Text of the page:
Dancing Rhythms Of Love, Part 1.

Olawuwo.
With pulsating beats of music

Afield, aplenty, dancers regale, but

He rose high, then low, supine body

Rising so high, nearly touching the sky

Though many bodies entwined with the light

gyrating to the rhythmic sound of music,

‘Baba’, as the young and old call him, was

deaf to all sound but that of the dun-dun drum.

Dancing left, then right, waltzing in, then out

His hips doing the silent dance of lovers.

Mouths agape, maidens watched as this

young man, called by an elder’s appellation, entertained.

Hearts aflutter, souls a hoping, bodies expectant…

 

It didn’t start today. No. Many a moon has lapsed

As Olawuwo horned his craft, in the shadows;

On the way to the stream; alone in the fields

while chasing oya*; doing sundry chores.

His one desire, to be the King’s choice

For the festival of maidens. Oh, what pleasure

He reckons he’d give to Silifa, his crush.

If only… Oh, if only she had said ‘yes’ by the stream.

What a great life he would give her, what joy

he would harvest, and what envy he’d endure!

But she still says ‘no’! Who does that?

 

Bashiru.

 

Malcontent of the village – derided by many,

Silently admired by all. What with his riches.

Bereft of handsome genes, bankrupt of grace,

Yet, he catches the best oya*, none his rival.

To think that Silifa prefers him. Him?

What could she possibly desire in that ungainly gait,

Crippled by bush traps. Some women are blind!

Who knows what fetish he uses on his farm…

Every farmer laments, Bashiru harvests aplenty!

Who are his parents in this village? Their story we know!

We’ve had the tales – loan sharks, the lot

Now masters among this blind lot. Even Kabiyesi

buys their cock and bull story! Mischew…

 

Surely, Silifa’s father must have fooled her

Allured by promises of riches, afraid of starvation

Why must that fool Alao fall from that damned palm tree?

And must Bashiru offer him help? Olowo igbo**!

Shameless father,Alao, using my Silifa as repayment

He must know that I love Silifa, surely he knows.

Agbaya***. I will have my bride yet. Some parents.

Alao ‘n Moripe sneaking out of Ilugun under the cloak of darkness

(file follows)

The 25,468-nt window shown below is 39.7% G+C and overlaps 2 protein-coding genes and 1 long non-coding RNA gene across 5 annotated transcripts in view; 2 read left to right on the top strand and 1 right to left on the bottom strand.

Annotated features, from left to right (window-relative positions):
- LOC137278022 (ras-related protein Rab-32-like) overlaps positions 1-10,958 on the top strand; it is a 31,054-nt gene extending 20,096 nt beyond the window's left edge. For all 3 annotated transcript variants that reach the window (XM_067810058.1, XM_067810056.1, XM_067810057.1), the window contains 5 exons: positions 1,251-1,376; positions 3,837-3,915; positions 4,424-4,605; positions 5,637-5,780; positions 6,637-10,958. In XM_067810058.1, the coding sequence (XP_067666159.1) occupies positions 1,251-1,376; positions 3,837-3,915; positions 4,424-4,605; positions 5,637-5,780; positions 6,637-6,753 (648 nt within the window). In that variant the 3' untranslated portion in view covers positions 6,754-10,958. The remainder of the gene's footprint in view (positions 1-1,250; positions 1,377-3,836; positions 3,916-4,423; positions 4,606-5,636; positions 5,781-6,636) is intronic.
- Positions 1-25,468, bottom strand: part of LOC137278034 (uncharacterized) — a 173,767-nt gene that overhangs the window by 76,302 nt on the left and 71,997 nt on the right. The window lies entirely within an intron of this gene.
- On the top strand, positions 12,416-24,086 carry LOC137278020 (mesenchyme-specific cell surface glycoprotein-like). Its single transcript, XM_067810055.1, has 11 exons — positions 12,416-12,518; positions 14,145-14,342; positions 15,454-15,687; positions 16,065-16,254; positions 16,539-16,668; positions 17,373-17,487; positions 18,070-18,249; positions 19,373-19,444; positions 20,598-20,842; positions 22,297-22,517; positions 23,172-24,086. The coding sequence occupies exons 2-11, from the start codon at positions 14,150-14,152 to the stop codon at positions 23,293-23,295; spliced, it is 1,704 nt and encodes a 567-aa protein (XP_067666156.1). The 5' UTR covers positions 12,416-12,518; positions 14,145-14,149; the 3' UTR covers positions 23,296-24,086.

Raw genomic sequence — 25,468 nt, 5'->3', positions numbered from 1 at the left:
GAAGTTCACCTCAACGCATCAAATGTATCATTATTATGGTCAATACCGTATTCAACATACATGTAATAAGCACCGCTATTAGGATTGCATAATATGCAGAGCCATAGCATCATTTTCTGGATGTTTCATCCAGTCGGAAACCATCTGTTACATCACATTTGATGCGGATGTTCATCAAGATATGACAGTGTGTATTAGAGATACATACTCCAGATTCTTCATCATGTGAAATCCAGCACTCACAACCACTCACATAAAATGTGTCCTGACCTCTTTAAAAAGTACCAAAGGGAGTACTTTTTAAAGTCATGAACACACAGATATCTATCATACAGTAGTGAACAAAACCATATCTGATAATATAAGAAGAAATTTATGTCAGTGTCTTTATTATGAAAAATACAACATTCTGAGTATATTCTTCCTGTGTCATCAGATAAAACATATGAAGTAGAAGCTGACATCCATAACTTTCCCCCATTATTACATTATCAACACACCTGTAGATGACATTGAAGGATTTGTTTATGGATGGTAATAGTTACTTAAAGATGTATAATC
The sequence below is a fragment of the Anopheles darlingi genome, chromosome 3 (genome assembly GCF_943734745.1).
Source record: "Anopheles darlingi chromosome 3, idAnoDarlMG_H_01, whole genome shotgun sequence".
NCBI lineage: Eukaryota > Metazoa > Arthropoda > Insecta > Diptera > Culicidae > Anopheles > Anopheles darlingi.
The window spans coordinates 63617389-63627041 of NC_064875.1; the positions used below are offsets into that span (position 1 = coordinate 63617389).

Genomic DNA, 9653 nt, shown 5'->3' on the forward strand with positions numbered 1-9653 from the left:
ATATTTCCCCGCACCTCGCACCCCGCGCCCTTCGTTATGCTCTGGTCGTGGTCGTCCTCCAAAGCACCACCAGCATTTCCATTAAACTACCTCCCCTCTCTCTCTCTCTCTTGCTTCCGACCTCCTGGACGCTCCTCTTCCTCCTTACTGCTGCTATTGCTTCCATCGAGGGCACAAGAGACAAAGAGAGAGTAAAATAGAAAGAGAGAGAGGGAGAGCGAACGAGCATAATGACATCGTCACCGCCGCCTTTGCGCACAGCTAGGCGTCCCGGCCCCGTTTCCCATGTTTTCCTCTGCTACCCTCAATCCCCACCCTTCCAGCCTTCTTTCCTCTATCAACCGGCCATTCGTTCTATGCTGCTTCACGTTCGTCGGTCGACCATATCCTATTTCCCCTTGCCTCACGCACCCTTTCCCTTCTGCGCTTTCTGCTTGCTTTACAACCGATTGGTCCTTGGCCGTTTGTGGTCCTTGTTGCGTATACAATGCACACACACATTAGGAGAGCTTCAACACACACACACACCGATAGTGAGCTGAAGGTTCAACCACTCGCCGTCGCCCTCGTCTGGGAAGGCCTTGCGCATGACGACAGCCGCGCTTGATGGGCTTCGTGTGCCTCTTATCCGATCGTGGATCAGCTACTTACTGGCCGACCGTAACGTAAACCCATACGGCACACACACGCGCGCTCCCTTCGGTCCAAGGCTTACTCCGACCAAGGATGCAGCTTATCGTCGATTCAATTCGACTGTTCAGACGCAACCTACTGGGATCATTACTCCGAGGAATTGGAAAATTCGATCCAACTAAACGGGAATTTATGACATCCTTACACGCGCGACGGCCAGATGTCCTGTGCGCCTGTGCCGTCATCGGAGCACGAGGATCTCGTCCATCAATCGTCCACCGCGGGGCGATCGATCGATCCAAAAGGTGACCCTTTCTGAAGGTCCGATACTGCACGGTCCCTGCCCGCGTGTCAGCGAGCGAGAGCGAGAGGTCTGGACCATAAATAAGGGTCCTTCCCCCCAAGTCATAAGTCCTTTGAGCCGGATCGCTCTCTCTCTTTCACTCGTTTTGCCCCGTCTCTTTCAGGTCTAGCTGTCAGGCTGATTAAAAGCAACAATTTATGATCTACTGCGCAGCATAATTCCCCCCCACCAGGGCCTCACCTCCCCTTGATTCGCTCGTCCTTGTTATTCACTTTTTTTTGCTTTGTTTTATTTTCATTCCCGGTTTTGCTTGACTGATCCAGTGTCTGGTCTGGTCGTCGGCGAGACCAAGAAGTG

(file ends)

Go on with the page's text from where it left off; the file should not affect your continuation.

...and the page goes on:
Who do they think buy their cock and bull story of why

Ilugun became too hot for them? Mischew… Abowaba*

 

Silifa.

 

Tall, dark skinned, supple hipped, high breasted.

Alluring beauty, worthy maiden – abale* intact.

Silifa’s trips to the stream, piped piper like, draws men

Both old and young; farming pretenders and weathered hands.

Their sojourn to the stream, so sure to be at that time of the day

Wives angry, maidens jealous. Men puffy, cheats heaving.

For me, only one holds my heart strings. Just him …

But why is life so cruel? Baami* insists I must marry Basiru.

Foul of body and breath! Eewa gbami**** All legs only!

Compared to my love. Just look at ‘Lawuwo’s biceps!

Surely triplets there reside! But what can be done?

Three moons from now, my most priced asset

On a cloth, on his mat would go! If only …

 
Alao & Moripe.

 

We are so lucky, Moripe; to have Bashiru to parent.

Our Silifa will have a life worthy of a princess.

You would agree with me that you too can have a lot –

Trinkets, those finely woven adires* you so love and so on.

For me, a life of luxury, in-law to Bashiru. Think about

my friends’ envy, my voice in the meeting square…

Hmmmm ….. Baale mi*, remember how we too began o.

We married for love despite my father’s opposition

Looking into your eyes was a dream! With nothing,

I followed you; sneaking out of Ilugun at night …

Our daughter too deserves her choice be respected.

 

Shut up! Foolish woman. So, what if we snubbed your father?

That’s past tense o. Ehen! So, you would rather we stave, abi?

What value has that lazy dancer? What’s his name again?

Is he blind? Silifa that kings and Chiefs desire?

That young bull better know where to stick his nose, or else…

Is it by force? Was his placenta buried in my compound?

Ka so ra o*!

 

Ha, Baba Silifa, Eewa beru Oloun*! On the days of yam

that boy could ill afford; what about his only goat, sold for

your treatment after the fall? Or …

Or what, you this foolish woman? Or what?

Did I to him appeal for help? He offered ..

When I was unconscious o! You, who was conscious –

Why didn’t you reject his gifts, why? Mschew…

Please if you have nothing good to spew,

Go get my food! Olawuwo ko, olafuye ni!!!

 

This Dance continues in Part 2… Watch out…

*What do you reckon the various characters should do next?

 

© 12th May, 2016. Adewale Adeniji.

 

Glossary of Yoruba Words:

*Oya – Bushmeat.

*Olowo igbo- Money miss road.

*Agbaya – Foolish old man.

*Abowaba – Coming back to you.

*Abale – Virginity.

*Baami – My father.

*Ka so ra o – Be very careful here.

*Eewa gbami – Somebody help!

*Adire – local, hand woven, patterned clothes.

*Eewa beru Oloun – Why don’t you fear God.

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